In conducting the Initiative, OCIE’s staff focused on three areas of interest: (i) the compliance policies and procedures put into place to specifically cover the activities of previously-disciplined individuals; (ii) the disclosures relating to previously-disciplined individuals required to be made in filings and other public documents (including advertising); and (iii) conflicts of interest implicated by the hiring of previously-disciplined individuals. With this roadmap in place, the Initiative identified a variety of observed deficiencies across a range of topics, including:

The SEC’s Office of Compliance Inspections and Examinations recently conducted examinations of privacy notices and safeguarding policies of SEC-registered investment advisers and broker-dealers adopted pursuant to Regulation S-P. As a result of these examinations, the SEC issued a Risk Alert identifying common deficiencies that are important to keep in mind when adopting, implementing and reviewing compliant privacy notices and effective safeguarding policies.

Regulation S-P requires financial institutions such as investment advisers and broker-dealers to adopt written policies and procedures to safeguard nonpublic personal client information. These policies must be reasonably designed to protect the confidentiality and security of nonpublic personal client information from any anticipated threats or hazards and any unauthorized access or use. The policies should address administrative, technical, and physical safeguards.

Investment advisers and broker-dealers must also provide initial and annual privacy notices to their clients describing the types of information collected and disclosed, the types of affiliated and non-affiliated third parties the information is disclosed to and, unless exempted from the opt-out notice requirement, an explanation of the client’s right to opt out of disclosure of nonpublic personal information to a non-affiliated third party. The privacy notice should also generally describe the firm’s safeguarding policies and procedures.

On April 12, 2018, the Securities and Exchange Commission’s Office of Compliance Inspections and Examinations published a Risk Alert “providing a list of compliance issues relating to fees and expenses charged by SEC-registered investment advisers… that were the most frequently identified in deficiency letters sent to advisers.” According to OCIE, investment advisers often explain the terms of a client’s fees and expenses in their Form ADV and their advisory agreements. If an investment adviser does not follow these terms and participates in improper fee billing, that investment adviser may be violating the Investment Advisers Act of 1940. The Risk Alert is designed to compel investment advisers to evaluate their practices, as well as their policies and procedures, to help ensure compliance with the Advisers Act. Continue reading ›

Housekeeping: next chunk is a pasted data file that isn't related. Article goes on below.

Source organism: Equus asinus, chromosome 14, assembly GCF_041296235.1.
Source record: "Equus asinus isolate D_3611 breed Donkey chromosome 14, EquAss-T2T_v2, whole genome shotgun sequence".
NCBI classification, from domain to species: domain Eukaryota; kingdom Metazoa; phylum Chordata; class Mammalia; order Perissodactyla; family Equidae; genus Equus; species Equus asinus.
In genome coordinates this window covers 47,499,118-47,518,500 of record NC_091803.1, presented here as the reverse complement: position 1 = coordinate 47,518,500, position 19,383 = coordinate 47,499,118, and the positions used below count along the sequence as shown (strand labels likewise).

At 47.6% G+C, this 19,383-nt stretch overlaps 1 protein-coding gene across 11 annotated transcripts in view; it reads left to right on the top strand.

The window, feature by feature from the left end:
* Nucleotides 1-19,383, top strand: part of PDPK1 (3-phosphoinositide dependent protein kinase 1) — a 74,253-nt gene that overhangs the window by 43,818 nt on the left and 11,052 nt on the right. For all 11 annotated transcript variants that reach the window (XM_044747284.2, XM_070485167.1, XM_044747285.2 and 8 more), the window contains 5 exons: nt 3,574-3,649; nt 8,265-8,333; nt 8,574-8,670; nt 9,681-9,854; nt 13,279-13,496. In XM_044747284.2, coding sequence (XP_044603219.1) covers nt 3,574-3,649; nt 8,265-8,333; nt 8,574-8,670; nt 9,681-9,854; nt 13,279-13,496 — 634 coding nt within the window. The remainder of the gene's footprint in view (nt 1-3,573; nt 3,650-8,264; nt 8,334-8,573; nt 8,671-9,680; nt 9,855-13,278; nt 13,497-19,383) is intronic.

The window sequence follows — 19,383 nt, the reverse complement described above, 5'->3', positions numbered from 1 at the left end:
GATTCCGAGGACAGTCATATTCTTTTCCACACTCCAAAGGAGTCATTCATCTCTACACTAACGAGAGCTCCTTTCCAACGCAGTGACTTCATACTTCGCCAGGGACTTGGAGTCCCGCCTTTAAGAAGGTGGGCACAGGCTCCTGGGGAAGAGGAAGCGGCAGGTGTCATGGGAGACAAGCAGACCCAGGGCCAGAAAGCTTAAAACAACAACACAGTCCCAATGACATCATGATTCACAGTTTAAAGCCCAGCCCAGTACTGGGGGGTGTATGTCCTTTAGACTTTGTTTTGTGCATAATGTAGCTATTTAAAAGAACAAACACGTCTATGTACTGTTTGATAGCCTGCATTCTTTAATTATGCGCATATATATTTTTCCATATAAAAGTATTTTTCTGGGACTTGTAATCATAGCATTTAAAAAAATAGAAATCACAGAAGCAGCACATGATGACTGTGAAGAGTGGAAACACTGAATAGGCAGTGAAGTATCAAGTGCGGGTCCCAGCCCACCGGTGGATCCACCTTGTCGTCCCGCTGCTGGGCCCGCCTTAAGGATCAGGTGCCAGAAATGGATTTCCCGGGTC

Whether or not the SEC’s Office of Compliance Inspections and Examinations (“OCIE”) will formally name advertising as among its priorities in 2018, it is clear from its activity and that of the Enforcement Division in 2017 that advertising should remain a concern of every registered investment adviser and chief compliance officer.

In September 2017, OCIE published a Risk Alert identifying the most common compliance issues pertaining to Rule 206(4)-1 of the Investment Advisers Act of 1940, otherwise known as the “Advertising Rule.”  An advertisement includes “any notice, circular, letter or other written communication addressed to more than one person, or any notice or other announcement in any publication or by radio or television, which offers” advice regarding securities.  The Advertising Rule forbids an investment adviser from “directly or indirectly… publishing, circulating, or distributing any untrue statement of material fact, or that is otherwise false or misleading.” Continue reading ›

Contact Information